NEW YORK (Reuters) - Billionaire entrepreneur Richard Branson is best known for starting and operating business ventures under the Virgin Group, but he is also a prolific author.
His autobiography, "Losing My Virginity," is a best seller, and many other books by the long-haired businessman have also been commercial successes.
In his latest book, "The Virgin Way," he expounds on his leadership philosophies.
Branson, 64, spoke to Reuters about hiring people, start-up companies and grooming the next generation of leaders.
Q: Why did you write a book about leadership now?
A:. This is my 50th year as an entrepreneur, having started in business at 14 years old. I have had 50 years of being the boss and the leader, and I’ve learned a lot. I am always encouraging people to write books, and I had not written a book about leadership. While this is all relatively fresh in my memory, I thought I would give it a go.
I like to tell stories rather than provide a list of do’s and don’ts as with other leadership books.
Q: How do you balance track record against personality in hiring?
A: In an interview, you’re trying to figure out the genuine person, which is quite difficult for both sides. When I am looking for a leader, it is incredibly important that the candidate is good with and genuinely cares about people, and who will sprinkle magic dust on a group to get them to excel and believe in what they’re doing,
If you pick the wrong leader, you can destroy a company very quickly.
Q: How do you groom the next generation of leaders within your companies?
A: We have had people who used to clean the floors at our recording studio wind up running it. If you put personality quite high on your list of priorities, you can teach most people on the job. In our airlines, 99 percent of our cabin crew do not have work experience with another airline. We hire based on their personality and then train them at Virgin. They don’t come in with bad ideas from other airlines. They come in with a fresh approach.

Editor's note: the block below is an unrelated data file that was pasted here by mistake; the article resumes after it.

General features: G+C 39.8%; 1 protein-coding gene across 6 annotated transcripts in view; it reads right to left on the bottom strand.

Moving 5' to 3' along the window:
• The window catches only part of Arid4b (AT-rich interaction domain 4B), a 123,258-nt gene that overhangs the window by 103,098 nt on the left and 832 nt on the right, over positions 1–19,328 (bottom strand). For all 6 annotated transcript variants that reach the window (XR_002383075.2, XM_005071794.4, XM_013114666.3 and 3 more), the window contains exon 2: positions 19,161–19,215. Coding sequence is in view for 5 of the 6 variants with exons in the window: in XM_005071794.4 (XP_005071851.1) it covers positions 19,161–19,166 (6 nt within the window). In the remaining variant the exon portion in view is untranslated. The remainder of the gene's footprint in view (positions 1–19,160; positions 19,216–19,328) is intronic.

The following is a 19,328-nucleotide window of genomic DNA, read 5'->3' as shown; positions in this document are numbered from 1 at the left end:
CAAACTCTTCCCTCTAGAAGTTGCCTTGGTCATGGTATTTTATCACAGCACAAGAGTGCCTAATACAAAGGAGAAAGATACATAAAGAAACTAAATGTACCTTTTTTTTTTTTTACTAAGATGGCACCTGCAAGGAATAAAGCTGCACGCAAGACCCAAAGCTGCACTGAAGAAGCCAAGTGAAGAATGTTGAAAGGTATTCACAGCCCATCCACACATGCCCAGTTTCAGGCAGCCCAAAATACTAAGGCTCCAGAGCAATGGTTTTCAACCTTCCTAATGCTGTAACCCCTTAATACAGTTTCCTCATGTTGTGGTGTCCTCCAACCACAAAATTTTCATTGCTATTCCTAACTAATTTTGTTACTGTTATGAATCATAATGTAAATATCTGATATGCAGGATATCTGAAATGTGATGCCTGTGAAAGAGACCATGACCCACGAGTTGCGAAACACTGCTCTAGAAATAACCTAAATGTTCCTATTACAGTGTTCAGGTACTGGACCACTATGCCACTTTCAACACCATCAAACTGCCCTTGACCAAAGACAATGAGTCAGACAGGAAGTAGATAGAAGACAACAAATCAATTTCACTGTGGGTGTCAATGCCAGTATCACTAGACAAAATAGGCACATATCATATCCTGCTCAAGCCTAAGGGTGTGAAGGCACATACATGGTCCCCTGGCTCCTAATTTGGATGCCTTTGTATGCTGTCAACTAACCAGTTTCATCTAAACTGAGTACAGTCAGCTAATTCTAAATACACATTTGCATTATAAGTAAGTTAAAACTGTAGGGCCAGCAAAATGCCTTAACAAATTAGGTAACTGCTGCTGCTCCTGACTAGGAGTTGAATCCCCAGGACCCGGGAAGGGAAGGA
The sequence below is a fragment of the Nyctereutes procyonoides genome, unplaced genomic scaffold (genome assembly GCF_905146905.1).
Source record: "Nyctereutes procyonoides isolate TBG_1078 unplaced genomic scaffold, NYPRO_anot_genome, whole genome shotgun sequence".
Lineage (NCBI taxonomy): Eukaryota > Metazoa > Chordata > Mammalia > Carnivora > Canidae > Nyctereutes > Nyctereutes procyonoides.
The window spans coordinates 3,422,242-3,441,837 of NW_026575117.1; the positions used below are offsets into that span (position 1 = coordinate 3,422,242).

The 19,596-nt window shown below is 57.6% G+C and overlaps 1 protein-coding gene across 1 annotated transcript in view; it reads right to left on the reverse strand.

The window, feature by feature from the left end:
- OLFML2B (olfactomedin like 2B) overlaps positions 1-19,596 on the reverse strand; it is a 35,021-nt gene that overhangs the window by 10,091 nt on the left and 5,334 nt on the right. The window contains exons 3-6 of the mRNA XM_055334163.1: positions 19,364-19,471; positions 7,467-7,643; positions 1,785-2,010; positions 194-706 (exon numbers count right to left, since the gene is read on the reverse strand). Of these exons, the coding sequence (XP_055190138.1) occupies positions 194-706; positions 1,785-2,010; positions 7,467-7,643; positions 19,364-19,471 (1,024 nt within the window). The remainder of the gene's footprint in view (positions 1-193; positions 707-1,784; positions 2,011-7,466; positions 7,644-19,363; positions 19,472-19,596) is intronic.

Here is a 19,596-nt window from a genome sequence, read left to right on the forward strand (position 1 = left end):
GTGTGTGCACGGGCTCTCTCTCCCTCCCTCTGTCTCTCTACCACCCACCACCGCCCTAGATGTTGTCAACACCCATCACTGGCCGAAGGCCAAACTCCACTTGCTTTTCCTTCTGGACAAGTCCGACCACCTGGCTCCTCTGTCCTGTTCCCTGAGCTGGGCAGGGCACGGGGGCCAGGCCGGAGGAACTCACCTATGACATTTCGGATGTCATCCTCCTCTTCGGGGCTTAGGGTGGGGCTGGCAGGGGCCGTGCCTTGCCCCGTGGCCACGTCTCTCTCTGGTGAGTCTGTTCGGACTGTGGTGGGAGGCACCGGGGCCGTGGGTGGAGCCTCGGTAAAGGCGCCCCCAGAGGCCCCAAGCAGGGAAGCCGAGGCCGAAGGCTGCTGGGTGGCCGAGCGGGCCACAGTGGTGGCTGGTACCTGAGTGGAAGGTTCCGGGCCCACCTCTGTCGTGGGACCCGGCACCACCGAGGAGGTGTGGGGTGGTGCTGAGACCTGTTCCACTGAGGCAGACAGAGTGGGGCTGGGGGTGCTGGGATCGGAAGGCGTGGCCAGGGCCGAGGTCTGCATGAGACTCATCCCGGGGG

Virgin Atlantic was run by somebody who had not worked at other airlines before and came up the ranks of Virgin through marketing. As much as possible, we try to promote from within. Occasionally, we will bring in new blood from outside, and we did that recently with both of our airlines and it has worked really well.
If it is a choice between an internal and external candidate, and both perform equally well in the interview, we will hire the internal candidate. Otherwise it is demoralizing for people internally.
The principal skill that we’re looking for when running a company is someone’s ability to delegate and build a great team. We don’t want someone who wants to do everything themselves.
Q: When do you exhibit the leadership to exit businesses?
A: I am not very good at retrenching at a company and am apt to hang on longer than I should, which really is unwise. The extra money that you lose could be better put to starting something afresh. The jobs lost by retrenching could be created much more quickly if you spent money starting something elsewhere.
Virgin Megastore is a good example. It was so much a part of Virgin, and we kept on thinking there must be a way of reinventing the selling of products. But as months went by, people kept on buying music online, and we eventually bowed out.
In battles, if you are a general in an army, there are going to be occasions where you have to cut your losses. Over the years, we have fortunately had more successes than failures. Apart from the Virgin Megastores, we have not let things run too long. That was one where I was definitely mistaken, but in other situations we have managed to move quickly.
Q: When do you decide to stick it out with a start-up business despite lack of initial profitability?
A: If a company is building turnover (revenue) month by month, then generally profits should come. If you’re not managing to increase turnover monthly and people are not excited about your product, then the business is unlikely to work.
(Editing by Leslie Adler)